MEDICARE HMOS: At Latest Count, 99 Plans Dropping Out
While insisting that the program "is not in crisis," HCFA announced yesterday that 99 Medicare managed care plans will either drop out of the program entirely or pull out of certain areas by the end of this year, forcing 327,000 enrollees to find alternative coverage and leaving 79,000 participants with only traditional Medicare, CongressDaily/A.M. reports (Rovner, 7/16). The recent pull out means that within the past two years, 734,000 of the nation's 6.2 million Medicare beneficiaries will have been dropped from the HMO program (Pear, New York Times 7/16). "There's no question our managed care program is strong," HCFA's Michael Hash said, adding that the withdrawals amounted to a scare tactic by HMOs seeking to increase reimbursement rates by forcing a crisis in the program (Appleby, USA Today, 7/16). "Medicare payments are more than adequate to provide Medicare's basic benefits," Hash said, adding that many of the plans choosing to pull out would have received reimbursement rate increases of 2% or more. "[S]o they had other options," he said. (CongressDaily/A.M., 7/16). However, Susan Pisano, spokesperson for the American Association of Health Plans, said, "I don't know what the scare tactics are. If people believe that disruption to the lives of 700,000 people is not a crisis, we don't know what it takes." AAHP President Karen Ignagni added that "today's announcement confirmed that Medicare's managed care program was 'in crisis,'" and that HMOs want to "continue serving" beneficiaries, but "often find that they cannot afford to do so."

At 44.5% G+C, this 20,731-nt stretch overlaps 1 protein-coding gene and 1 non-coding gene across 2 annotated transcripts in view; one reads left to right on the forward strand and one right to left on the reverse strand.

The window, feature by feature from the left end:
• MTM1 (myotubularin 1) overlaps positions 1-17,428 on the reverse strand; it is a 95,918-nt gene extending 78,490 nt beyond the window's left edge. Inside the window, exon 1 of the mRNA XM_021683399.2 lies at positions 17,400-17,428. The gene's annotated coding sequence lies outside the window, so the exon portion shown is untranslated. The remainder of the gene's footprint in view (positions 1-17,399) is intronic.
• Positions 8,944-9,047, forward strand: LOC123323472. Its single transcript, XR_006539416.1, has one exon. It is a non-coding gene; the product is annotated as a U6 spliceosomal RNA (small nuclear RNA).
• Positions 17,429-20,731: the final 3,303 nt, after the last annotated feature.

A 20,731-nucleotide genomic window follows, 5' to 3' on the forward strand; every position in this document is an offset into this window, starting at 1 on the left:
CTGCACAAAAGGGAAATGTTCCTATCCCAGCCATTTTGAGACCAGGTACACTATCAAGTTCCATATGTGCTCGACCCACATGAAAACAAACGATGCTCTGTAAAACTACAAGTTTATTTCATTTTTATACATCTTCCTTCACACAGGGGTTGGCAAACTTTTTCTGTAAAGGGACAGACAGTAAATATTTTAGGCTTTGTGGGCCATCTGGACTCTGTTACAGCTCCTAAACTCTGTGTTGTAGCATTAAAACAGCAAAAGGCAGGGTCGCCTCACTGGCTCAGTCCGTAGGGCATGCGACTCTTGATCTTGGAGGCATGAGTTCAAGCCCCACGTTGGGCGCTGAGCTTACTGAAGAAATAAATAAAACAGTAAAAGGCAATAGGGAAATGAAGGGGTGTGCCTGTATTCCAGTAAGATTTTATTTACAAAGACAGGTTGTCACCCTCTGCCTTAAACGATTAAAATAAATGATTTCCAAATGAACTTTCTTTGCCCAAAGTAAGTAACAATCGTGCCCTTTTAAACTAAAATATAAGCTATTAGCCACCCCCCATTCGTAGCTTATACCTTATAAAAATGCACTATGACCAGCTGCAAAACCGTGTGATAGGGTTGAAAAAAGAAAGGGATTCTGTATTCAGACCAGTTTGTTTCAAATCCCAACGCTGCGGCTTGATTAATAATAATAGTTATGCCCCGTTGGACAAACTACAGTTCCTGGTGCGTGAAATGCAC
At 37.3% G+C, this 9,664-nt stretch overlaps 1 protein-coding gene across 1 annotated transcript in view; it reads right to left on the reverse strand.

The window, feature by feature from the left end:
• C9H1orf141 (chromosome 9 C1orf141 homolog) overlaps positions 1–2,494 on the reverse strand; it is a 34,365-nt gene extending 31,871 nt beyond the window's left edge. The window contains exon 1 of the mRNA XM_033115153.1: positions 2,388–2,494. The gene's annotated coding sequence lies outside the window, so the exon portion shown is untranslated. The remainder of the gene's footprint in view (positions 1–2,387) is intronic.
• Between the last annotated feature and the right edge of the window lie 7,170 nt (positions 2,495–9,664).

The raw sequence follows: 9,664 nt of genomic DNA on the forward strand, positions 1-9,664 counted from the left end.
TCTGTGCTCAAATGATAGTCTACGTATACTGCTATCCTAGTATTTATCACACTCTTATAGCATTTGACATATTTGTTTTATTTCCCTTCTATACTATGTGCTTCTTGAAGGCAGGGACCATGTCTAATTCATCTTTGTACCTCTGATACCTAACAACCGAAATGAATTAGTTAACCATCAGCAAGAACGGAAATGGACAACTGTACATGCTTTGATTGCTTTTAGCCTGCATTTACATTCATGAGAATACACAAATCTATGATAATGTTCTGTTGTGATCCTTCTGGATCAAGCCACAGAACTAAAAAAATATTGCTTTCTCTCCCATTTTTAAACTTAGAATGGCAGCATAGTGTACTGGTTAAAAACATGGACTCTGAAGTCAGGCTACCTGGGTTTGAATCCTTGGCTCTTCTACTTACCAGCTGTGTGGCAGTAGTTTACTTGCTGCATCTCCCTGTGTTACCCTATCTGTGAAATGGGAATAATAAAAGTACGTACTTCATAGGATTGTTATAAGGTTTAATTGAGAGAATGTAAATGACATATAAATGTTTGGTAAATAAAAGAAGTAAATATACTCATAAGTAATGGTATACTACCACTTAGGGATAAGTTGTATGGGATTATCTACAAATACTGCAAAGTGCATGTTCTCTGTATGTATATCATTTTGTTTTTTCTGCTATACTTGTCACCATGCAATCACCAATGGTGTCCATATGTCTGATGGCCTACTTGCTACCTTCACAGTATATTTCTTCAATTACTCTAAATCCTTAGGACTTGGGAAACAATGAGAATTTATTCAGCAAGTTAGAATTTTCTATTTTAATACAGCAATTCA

The New York Times reports that the pull out will impact 39,000 in New York; 34,000 in Louisiana; 32,000 in Texas; 31,000 in Arizona; 29,000 in Florida; nearly 9,000 in Connecticut; and 6,000 in New Jersey (Pear, 7/16). Maryland and Virginia will see a total of 33,000 people dropped -- nearly 27,000 of whom will not be able to obtain Medigap (Hilzenrath, Washington Post, 7/16).